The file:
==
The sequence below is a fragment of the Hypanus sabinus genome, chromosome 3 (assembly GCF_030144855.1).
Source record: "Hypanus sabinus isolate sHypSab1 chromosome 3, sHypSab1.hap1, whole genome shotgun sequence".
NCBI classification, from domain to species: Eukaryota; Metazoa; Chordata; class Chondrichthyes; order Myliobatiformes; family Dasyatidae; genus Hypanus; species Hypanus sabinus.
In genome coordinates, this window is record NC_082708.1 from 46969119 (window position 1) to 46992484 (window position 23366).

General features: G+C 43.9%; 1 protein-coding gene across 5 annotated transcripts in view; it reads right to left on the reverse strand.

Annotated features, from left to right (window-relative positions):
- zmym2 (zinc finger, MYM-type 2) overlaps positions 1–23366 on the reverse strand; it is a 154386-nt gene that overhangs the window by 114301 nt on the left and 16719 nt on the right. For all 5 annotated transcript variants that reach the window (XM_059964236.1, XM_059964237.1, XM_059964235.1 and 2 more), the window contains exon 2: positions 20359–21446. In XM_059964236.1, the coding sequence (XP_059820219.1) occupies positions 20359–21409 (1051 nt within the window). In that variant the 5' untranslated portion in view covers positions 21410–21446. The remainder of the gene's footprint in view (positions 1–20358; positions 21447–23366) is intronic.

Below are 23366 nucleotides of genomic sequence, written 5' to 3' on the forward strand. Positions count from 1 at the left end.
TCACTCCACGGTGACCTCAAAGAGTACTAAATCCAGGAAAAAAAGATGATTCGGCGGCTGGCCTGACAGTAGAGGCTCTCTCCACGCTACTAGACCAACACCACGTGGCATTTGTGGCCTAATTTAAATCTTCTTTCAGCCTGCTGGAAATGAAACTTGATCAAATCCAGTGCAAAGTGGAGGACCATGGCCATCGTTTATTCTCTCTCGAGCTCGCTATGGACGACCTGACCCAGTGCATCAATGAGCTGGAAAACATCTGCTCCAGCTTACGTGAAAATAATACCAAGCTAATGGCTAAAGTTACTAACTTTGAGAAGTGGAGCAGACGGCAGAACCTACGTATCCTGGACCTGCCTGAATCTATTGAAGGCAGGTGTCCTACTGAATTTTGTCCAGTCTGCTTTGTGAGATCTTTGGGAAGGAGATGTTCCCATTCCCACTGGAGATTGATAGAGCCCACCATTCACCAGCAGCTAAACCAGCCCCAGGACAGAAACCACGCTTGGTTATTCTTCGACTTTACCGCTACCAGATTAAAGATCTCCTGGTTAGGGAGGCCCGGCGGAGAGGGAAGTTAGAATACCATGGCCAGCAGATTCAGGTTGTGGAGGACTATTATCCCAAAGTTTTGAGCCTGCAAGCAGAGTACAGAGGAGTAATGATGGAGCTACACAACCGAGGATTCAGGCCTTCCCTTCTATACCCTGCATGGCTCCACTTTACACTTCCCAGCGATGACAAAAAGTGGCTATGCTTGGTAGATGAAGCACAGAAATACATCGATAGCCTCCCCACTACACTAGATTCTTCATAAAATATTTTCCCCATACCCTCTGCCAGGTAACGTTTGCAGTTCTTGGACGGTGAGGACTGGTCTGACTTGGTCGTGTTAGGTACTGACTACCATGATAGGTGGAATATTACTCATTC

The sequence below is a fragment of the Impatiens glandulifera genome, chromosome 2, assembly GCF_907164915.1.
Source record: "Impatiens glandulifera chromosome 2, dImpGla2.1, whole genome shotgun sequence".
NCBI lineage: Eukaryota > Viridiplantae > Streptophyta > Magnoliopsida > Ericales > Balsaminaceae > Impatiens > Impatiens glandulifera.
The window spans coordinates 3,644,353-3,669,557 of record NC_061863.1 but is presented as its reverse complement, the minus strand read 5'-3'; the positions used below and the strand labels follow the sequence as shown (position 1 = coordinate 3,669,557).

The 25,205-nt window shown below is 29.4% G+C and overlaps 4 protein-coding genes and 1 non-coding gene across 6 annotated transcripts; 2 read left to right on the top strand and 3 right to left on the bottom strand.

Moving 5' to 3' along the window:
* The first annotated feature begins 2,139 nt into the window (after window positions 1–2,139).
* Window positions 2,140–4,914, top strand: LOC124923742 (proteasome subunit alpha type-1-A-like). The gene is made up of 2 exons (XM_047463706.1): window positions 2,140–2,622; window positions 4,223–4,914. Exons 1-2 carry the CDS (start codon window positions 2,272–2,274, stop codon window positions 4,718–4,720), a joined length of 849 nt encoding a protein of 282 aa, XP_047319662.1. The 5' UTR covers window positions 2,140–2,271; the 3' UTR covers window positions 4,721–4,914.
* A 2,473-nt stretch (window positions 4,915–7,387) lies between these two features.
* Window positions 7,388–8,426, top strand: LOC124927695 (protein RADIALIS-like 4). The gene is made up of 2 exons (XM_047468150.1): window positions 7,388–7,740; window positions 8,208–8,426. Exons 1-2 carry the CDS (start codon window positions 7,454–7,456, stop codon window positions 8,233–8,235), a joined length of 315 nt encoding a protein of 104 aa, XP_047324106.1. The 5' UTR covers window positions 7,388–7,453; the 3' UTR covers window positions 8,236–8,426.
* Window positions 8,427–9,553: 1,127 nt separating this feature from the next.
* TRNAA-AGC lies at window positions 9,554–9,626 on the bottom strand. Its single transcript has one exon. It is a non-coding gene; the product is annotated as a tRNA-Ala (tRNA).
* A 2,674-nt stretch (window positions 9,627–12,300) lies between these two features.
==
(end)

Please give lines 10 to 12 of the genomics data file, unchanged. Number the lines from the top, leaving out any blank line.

The sequence below is a fragment of the Impatiens glandulifera genome, chromosome 2, assembly GCF_907164915.1.
Source record: "Impatiens glandulifera chromosome 2, dImpGla2.1, whole genome shotgun sequence".
NCBI lineage: Eukaryota > Viridiplantae > Streptophyta > Magnoliopsida > Ericales > Balsaminaceae > Impatiens > Impatiens glandulifera.